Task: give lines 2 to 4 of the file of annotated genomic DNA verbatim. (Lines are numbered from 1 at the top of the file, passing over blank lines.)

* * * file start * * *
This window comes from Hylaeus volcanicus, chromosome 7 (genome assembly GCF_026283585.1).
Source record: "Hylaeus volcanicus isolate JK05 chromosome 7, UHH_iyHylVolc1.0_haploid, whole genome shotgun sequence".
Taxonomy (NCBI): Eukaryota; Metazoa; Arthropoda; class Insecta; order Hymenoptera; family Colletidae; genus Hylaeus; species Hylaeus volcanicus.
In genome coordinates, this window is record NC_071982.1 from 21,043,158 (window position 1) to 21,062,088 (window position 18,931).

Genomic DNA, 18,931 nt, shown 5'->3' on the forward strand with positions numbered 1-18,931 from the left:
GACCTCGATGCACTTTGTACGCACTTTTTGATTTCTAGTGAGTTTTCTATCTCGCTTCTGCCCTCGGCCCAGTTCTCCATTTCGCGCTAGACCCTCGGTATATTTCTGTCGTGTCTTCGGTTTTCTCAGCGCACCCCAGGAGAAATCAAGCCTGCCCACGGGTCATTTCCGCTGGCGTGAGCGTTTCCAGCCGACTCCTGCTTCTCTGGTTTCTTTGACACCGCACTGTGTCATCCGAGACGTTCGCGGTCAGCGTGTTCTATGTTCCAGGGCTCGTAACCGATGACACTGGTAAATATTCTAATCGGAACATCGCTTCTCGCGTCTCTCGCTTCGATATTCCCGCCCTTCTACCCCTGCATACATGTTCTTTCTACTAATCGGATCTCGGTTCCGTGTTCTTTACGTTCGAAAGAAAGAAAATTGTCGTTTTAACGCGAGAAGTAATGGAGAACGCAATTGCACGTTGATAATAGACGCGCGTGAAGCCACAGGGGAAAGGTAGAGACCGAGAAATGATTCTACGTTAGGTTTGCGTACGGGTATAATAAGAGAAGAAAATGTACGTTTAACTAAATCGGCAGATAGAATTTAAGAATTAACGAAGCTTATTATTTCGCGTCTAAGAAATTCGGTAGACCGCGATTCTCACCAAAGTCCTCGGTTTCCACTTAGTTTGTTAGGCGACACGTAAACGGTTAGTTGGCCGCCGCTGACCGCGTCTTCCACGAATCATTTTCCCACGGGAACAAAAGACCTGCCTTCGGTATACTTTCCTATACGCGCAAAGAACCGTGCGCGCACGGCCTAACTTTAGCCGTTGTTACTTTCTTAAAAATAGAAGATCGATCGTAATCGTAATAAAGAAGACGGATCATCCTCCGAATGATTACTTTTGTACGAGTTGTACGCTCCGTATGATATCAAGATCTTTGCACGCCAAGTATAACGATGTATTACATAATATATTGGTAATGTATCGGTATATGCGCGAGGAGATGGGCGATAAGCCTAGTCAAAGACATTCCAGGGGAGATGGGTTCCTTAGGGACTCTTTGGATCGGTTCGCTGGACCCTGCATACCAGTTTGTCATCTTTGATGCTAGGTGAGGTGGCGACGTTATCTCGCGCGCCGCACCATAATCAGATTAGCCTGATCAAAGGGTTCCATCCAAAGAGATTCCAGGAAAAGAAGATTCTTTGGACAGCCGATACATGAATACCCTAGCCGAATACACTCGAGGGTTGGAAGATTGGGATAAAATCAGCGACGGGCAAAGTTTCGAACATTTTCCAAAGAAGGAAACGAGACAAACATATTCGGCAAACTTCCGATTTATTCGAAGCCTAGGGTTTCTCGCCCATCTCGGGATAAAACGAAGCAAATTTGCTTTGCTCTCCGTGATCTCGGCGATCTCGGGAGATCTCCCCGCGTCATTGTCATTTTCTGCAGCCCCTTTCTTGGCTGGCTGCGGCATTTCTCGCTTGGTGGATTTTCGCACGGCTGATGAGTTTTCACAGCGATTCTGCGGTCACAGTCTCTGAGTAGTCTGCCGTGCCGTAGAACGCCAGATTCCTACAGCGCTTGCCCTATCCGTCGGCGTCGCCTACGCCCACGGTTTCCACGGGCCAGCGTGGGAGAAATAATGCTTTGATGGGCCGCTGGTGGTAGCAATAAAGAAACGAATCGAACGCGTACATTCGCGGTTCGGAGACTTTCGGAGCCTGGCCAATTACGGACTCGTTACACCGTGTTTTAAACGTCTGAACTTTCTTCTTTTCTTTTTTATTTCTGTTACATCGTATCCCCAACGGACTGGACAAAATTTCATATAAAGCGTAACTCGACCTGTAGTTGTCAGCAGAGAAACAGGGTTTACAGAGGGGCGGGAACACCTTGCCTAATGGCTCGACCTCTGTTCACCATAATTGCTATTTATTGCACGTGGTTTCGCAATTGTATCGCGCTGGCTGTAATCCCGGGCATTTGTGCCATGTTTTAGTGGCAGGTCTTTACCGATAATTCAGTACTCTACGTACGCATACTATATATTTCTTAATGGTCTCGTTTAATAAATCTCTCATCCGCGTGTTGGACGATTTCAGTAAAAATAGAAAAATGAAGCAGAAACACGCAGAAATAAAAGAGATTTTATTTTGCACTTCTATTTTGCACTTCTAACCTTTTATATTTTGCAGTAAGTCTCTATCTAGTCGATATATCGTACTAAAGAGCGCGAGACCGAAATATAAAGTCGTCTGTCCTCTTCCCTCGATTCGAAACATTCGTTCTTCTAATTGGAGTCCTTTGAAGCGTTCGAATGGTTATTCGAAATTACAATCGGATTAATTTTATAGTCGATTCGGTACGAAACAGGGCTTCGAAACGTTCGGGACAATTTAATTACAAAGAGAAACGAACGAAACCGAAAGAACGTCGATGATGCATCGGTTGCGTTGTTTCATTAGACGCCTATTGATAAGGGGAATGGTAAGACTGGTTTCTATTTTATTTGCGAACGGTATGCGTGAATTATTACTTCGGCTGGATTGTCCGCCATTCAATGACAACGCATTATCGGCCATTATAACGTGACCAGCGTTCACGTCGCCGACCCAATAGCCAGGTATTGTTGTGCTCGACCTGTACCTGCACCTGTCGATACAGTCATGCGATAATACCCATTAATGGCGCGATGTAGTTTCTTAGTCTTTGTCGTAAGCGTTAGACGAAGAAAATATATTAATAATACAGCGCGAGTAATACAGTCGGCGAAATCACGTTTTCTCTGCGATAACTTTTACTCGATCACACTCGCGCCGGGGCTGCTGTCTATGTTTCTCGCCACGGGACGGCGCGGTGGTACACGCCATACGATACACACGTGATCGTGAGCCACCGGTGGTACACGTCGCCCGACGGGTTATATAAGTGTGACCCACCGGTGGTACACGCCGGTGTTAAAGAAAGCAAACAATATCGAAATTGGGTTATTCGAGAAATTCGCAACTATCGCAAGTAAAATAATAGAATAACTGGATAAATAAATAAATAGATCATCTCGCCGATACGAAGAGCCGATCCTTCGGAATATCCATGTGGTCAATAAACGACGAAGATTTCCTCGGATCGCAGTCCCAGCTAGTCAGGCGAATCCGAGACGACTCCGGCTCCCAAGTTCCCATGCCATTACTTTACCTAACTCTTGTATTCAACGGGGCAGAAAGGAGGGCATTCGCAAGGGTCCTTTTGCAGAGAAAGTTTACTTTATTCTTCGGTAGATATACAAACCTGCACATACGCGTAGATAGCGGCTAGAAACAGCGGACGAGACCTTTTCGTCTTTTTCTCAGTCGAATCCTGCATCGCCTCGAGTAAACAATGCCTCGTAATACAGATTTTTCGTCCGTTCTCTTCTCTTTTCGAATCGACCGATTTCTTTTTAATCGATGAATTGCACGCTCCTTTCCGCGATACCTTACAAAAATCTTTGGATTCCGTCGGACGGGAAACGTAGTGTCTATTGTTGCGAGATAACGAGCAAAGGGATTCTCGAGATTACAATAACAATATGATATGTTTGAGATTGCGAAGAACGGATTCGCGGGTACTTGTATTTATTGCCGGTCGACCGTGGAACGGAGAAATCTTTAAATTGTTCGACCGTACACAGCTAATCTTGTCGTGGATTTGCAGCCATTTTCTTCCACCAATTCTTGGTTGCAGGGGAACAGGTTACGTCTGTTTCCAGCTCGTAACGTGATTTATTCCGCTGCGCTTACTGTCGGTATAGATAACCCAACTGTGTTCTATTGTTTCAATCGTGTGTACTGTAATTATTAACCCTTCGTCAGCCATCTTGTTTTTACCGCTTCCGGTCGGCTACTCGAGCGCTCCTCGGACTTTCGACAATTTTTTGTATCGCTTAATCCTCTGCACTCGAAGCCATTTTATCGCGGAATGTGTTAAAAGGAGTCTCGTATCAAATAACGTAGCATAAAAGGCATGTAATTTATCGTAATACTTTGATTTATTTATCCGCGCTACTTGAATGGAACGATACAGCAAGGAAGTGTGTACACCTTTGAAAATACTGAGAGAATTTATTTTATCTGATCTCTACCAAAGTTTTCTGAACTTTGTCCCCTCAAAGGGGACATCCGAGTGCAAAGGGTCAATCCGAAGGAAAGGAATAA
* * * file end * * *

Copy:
Source record: "Hylaeus volcanicus isolate JK05 chromosome 7, UHH_iyHylVolc1.0_haploid, whole genome shotgun sequence".
Taxonomy (NCBI): Eukaryota; Metazoa; Arthropoda; class Insecta; order Hymenoptera; family Colletidae; genus Hylaeus; species Hylaeus volcanicus.
In genome coordinates, this window is record NC_071982.1 from 21,043,158 (window position 1) to 21,062,088 (window position 18,931).